Consider also the view of clinical psychologist and Brown University professor Paula J. Caplan:
"For a start, there is no such thing as 'intelligence.' 'Intelligence' is what is called a construct, not corresponding to something real and easily identified, like a table, but rather a concept whose meaning depends on who is defining it, and why."
This amazing statement would come as a surprise to Pascal, Madame Curie, Einstein, and Sidney Hook. While intelligence tests may be inexact, to say that intelligence itself is a mere construct, a matter of opinion and manipulation, is to back-flip out of rational discourse. Intelligence is real and cannot be eliminated by dismissive quotation marks and passive voice verbs, hallmarks of politically correct argument.
Intelligence "is called" a construct only by those of the deconstructionist cult, which holds that just about everything, including truth and morality, has no real existence but is simply constructed by white males to oppress women and minorities.
Note that these bad ideas did not emerge from obscurity but from those purporting to engage in science at prestigious universities. But bad ideas seldom remain quarantined in the faculty lounge.
Those in public policy, law enforcement, and particularly the judicial system, should evaluate ideas on their merits, not based on the reputation of the campus from which they emerge. The press should also be more skeptical, and ask the hard questions.
The trouble with the modern world, as Jean Cocteau said, is that stupidity has begun to think. That accounts for the procession of bad ideas from the academy. This makes the restatement of the obvious the first duty of honest people, as George Orwell wrote.
For a start, pedophiles are dangerous criminals, not victims of an affliction. Intelligence is real, not a construct. Use it wisely.
(K. Lloyd Billingsley is the editorial director of the Pacific Research Institute.)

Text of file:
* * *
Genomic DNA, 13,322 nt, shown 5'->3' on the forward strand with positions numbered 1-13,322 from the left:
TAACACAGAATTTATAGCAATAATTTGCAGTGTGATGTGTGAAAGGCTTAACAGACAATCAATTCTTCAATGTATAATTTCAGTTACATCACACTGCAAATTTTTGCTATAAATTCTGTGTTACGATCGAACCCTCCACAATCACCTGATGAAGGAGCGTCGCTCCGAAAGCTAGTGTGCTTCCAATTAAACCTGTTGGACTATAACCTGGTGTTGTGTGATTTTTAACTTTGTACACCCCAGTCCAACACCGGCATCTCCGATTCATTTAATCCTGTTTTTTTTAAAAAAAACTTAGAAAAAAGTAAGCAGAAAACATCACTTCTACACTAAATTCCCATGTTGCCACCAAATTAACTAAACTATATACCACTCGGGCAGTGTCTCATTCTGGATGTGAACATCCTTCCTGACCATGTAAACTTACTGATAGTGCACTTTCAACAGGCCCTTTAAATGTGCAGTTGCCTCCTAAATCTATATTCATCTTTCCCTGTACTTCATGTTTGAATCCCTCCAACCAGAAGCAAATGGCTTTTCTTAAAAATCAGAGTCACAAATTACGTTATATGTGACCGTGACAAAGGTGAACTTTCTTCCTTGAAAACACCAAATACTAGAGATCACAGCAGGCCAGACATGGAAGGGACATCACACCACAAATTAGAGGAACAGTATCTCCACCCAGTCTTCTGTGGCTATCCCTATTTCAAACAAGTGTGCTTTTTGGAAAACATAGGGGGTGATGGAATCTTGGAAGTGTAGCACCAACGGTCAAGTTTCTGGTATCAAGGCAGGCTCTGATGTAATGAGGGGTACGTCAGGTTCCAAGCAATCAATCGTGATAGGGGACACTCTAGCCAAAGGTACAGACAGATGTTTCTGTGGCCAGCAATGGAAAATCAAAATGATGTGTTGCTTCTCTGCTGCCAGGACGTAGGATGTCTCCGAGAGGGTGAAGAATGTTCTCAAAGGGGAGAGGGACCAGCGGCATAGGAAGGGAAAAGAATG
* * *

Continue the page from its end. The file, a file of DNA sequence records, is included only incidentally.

The National Center for Public Policy Research
(NCPPR is a communications and research foundation dedicated to providing free market solutions to today's public policy problems, based on the principles of a free market, individual liberty and personal responsibility. NCPPR was founded to provide the conservative movement with a versatile, energetic organization capable of responding quickly and decisively to late-breaking issues, based on thorough research.)
CHICAGO -- Ten Second Response: Congress Considers Expanding Daschle's South Dakota Forest Provisions to Nation
By Gretchen Randall, Director
-- Background: The U.S. House Resources Committee held a hearing on Sept. 5 to consider several bills that would permit thinning of forests nationwide without interruption from environmental lawsuits. One bill, The National Forest Fire Prevention Act (H.R. 5214), introduced by Rep. Dennis Rehberg (R-MT) uses much of the same wording as the amendment Sen. Daschle (D-SD) used to exempt South Dakota forests from environmental regulations and the lawsuits that delay fire prevention efforts. As President Bush said in a recent speech while visiting Oregon and seeing the wildfire devastation there, "If it's good enough for that part of South Dakota, it's good enough for Oregon."
-- Ten Second Response: Why shouldn't all the nation's forests get the same treatment as those in the Senate Majority Leader's home state of South Dakota?
-- Thirty Second Response: About 50 percent of all thinning projects planned to reduce
fuel in our forests were delayed by environmental lawsuits last year. This bill would prohibit delays that have stopped efforts to reduce the massive fuel buildup that is feeding monster forest fires. If the exemptions from burdensome regulations are okay for South Dakota, why not for all of America's forests?